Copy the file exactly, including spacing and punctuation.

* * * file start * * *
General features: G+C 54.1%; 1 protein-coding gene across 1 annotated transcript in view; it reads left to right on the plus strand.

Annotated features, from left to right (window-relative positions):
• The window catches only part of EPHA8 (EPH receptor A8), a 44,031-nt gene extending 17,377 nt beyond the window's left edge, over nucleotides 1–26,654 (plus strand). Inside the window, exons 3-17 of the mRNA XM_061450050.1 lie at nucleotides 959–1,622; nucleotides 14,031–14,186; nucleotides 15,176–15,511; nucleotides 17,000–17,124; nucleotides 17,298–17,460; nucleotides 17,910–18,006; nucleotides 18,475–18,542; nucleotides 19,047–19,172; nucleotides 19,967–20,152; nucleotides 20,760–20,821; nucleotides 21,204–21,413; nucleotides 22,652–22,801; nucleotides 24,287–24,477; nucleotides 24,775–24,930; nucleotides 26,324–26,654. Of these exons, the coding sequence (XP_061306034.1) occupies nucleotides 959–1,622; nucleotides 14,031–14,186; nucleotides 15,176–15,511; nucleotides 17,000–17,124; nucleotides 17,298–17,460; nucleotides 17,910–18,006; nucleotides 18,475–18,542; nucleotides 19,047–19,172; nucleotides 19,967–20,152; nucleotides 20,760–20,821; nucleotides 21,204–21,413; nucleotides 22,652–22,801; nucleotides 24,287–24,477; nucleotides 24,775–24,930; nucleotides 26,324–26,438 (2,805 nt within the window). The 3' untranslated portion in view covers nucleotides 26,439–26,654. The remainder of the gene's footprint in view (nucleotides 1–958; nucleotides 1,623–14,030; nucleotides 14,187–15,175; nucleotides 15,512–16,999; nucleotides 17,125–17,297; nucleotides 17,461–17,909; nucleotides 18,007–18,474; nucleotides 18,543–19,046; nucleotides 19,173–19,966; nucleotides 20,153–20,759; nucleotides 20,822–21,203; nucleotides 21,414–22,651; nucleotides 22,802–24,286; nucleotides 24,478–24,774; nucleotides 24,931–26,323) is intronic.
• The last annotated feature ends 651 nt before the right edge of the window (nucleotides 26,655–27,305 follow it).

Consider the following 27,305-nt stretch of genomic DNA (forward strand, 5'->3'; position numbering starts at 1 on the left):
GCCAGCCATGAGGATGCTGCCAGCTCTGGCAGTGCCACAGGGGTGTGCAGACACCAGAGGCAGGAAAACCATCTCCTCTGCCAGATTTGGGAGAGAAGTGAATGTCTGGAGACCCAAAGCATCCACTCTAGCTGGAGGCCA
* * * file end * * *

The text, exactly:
General features: G+C 54.1%; 1 protein-coding gene across 1 annotated transcript in view; it reads left to right on the plus strand.

Annotated features, from left to right (window-relative positions):
• The window catches only part of EPHA8 (EPH receptor A8), a 44,031-nt gene extending 17,377 nt beyond the window's left edge, over nucleotides 1–26,654 (plus strand). Inside the window, exons 3-17 of the mRNA XM_061450050.1 lie at nucleotides 959–1,622; nucleotides 14,031–14,186; nucleotides 15,176–15,511; nucleotides 17,000–17,124; nucleotides 17,298–17,460; nucleotides 17,910–18,006; nucleotides 18,475–18,542; nucleotides 19,047–19,172; nucleotides 19,967–20,152; nucleotides 20,760–20,821; nucleotides 21,204–21,413; nucleotides 22,652–22,801; nucleotides 24,287–24,477; nucleotides 24,775–24,930; nucleotides 26,324–26,654. Of these exons, the coding sequence (XP_061306034.1) occupies nucleotides 959–1,622; nucleotides 14,031–14,186; nucleotides 15,176–15,511; nucleotides 17,000–17,124; nucleotides 17,298–17,460; nucleotides 17,910–18,006; nucleotides 18,475–18,542; nucleotides 19,047–19,172; nucleotides 19,967–20,152; nucleotides 20,760–20,821; nucleotides 21,204–21,413; nucleotides 22,652–22,801; nucleotides 24,287–24,477; nucleotides 24,775–24,930; nucleotides 26,324–26,438 (2,805 nt within the window). The 3' untranslated portion in view covers nucleotides 26,439–26,654. The remainder of the gene's footprint in view (nucleotides 1–958; nucleotides 1,623–14,030; nucleotides 14,187–15,175; nucleotides 15,512–16,999; nucleotides 17,125–17,297; nucleotides 17,461–17,909; nucleotides 18,007–18,474; nucleotides 18,543–19,046; nucleotides 19,173–19,966; nucleotides 20,153–20,759; nucleotides 20,822–21,203; nucleotides 21,414–22,651; nucleotides 22,802–24,286; nucleotides 24,478–24,774; nucleotides 24,931–26,323) is intronic.
• The last annotated feature ends 651 nt before the right edge of the window (nucleotides 26,655–27,305 follow it).

Consider the following 27,305-nt stretch of genomic DNA (forward strand, 5'->3'; position numbering starts at 1 on the left):
GCCAGCCATGAGGATGCTGCCAGCTCTGGCAGTGCCACAGGGGTGTGCAGACACCAGAGGCAGGAAAACCATCTCCTCTGCCAGATTTGGGAGAGAAGTGAATGTCTGGAGACCCAAAGCATCCACTCTAGCTGGAGGCCA